Halloween in the workplace: five legal issues to scare employers

While often associated with fun, some aspects of Halloween in the workplace can cause offence.
While often associated with fun, some aspects of Halloween in the workplace can cause offence.

Halloween is becoming an increasingly extravagant and high-profile event in the UK, having traditionally lagged behind US celebrations each October. Stephen Simpson rounds up five issues for employers related to Halloween in the workplace, covering everything from Pagan celebrations to fancy dress.

1. Discrimination against Pagans

Employers must avoid the temptation to take non-mainstream religious beliefs less seriously than the major religions.

The Equality Act 2010 simply defines religion as “any religion”, and does not state the belief has to be a major religion to be protected.

In the 2011 census, 57,000 people identified themselves as Pagan.

In Holland v Angel Supermarket Ltd and another, a Wiccan employee who claimed she was mocked and later dismissed after switching her shifts to celebrate All Hallows’ Eve won a religion or belief discrimination claim.

2. Discrimination by fancy dress

Employers commonly use fancy dress as a motivational tool during certain times of the year, for example when running themed sales days.

Costume controversies

In 2013, complaints led to retailers removing a number of Halloween costumes from sale.

Supermarket giants Tesco and Asda withdrew “mental patient” Halloween outfits after they were criticised for stigmatising people with mental health issues.

The Sikh coalition persuaded Walmart to withdraw an Osama Bin Laden costume because it perpetuated “negative stereotypes about turbans and beards”.

However, fancy dress has the scope to offend some groups, particularly if employees are given no option but to take part.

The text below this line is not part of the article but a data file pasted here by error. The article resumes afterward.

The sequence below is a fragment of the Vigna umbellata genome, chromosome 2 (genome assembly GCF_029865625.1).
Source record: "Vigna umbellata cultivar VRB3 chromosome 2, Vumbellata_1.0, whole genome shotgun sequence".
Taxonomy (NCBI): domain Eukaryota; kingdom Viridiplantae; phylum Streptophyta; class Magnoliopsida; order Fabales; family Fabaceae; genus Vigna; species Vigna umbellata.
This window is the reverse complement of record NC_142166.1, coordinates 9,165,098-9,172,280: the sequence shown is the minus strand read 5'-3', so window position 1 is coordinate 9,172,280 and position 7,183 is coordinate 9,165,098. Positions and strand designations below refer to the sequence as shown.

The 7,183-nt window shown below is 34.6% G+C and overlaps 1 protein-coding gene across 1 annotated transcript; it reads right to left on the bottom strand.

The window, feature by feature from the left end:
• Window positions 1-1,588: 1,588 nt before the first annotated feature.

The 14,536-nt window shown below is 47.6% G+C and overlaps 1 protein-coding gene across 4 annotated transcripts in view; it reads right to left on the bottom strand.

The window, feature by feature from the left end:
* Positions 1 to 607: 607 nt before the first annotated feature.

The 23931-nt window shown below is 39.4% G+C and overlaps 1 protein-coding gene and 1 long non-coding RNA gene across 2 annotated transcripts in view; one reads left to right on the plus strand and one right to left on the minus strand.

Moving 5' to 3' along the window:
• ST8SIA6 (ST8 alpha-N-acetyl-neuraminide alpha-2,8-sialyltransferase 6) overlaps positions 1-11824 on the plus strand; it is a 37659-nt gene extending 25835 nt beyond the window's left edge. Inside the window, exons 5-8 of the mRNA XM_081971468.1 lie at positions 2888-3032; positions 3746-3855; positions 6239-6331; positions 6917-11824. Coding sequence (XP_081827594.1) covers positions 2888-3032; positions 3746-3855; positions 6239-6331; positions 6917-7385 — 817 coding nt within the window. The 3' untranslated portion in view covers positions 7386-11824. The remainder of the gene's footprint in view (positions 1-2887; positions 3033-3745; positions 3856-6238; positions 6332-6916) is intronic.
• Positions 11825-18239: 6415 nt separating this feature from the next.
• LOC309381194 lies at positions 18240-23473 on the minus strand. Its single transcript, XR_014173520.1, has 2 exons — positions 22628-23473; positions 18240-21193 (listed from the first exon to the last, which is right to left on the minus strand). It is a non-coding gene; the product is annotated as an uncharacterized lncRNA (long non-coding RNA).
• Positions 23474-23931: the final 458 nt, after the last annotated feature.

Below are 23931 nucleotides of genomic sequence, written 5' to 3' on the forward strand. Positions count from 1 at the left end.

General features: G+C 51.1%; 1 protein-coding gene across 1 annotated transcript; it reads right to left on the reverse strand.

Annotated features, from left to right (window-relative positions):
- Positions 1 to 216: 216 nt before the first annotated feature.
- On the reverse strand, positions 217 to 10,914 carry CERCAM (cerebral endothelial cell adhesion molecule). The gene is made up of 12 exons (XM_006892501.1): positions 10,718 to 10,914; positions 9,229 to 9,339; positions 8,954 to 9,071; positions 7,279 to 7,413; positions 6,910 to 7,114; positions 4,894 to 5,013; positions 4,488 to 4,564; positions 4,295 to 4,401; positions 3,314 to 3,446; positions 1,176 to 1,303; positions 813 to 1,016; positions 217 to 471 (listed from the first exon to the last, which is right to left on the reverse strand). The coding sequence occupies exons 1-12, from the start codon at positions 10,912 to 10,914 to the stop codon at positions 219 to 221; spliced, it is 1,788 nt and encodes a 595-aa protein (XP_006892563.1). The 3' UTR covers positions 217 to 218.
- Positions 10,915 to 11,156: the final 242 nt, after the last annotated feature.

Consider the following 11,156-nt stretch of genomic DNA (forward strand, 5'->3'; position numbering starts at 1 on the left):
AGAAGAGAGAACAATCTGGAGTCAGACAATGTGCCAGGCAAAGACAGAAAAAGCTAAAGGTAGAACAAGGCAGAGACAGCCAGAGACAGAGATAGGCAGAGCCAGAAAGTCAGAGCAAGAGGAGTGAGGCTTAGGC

For example, a Halloween costume that stereotypes someone with a mental health problem, or from a particular religion or nationality, could lead to a discrimination claim.

Two successful employment tribunal claims demonstrate the problems that can occur when employees are expected to dress up at work.

In X v Y, the tribunal found that a gay employee was harassed at a workplace fancy-dress event that he could not opt out of and lent itself to banter of a sexual nature that could easily offend.

In Brown v Young & Co.’s Brewery, the tribunal found that a manager harassed a black pub worker when he told him that he “looked like a pimp” when he was wearing a promotional St Patrick’s Day hat.

3. Halloween-related misconduct

Employers may find that an employee commits misconduct during Halloween.

For example, an employee might bring inappropriate items such as fireworks into work, or use Halloween-related imagery in an inappropriate way.

The employee in Biggin Hill Airport v Derwich was dismissed after she placed an image of a witch as a screensaver on the computer of a colleague with whom she had fallen out.

4. Social media misconduct

These days, what employees post on social media can be as much of a concern for employers as what they do at work.

For instance, Welsh international rugby player Liam Williams apologised in December 2014 after he posted a picture on Twitter of himself at a fancy dress party “blacked up” as the footballer Wilfried Bony.

Employers should have in place a social media policy to make it clear that any inappropriate social use of the internet outside the workplace could result in disciplinary action if it brings the company’s reputation into disrepute.

5. Absence management

Halloween in the workplace: the view from the US

Halloween can bring up a host of workplace issues, explains US XpertHR legal editor Beth Zoller.

Employers should make it clear to employees that absence because of a hangover, or coming to work but being unable to function, following the Halloween weekend is unacceptable.

Before taking disciplinary action, an employer would need evidence that the employee was off sick as the direct result of a hangover, or came to work and was unable to perform his or her duties.

Some employers reserve the right to carry out random alcohol tests on employees, particularly in safety-critical industries.

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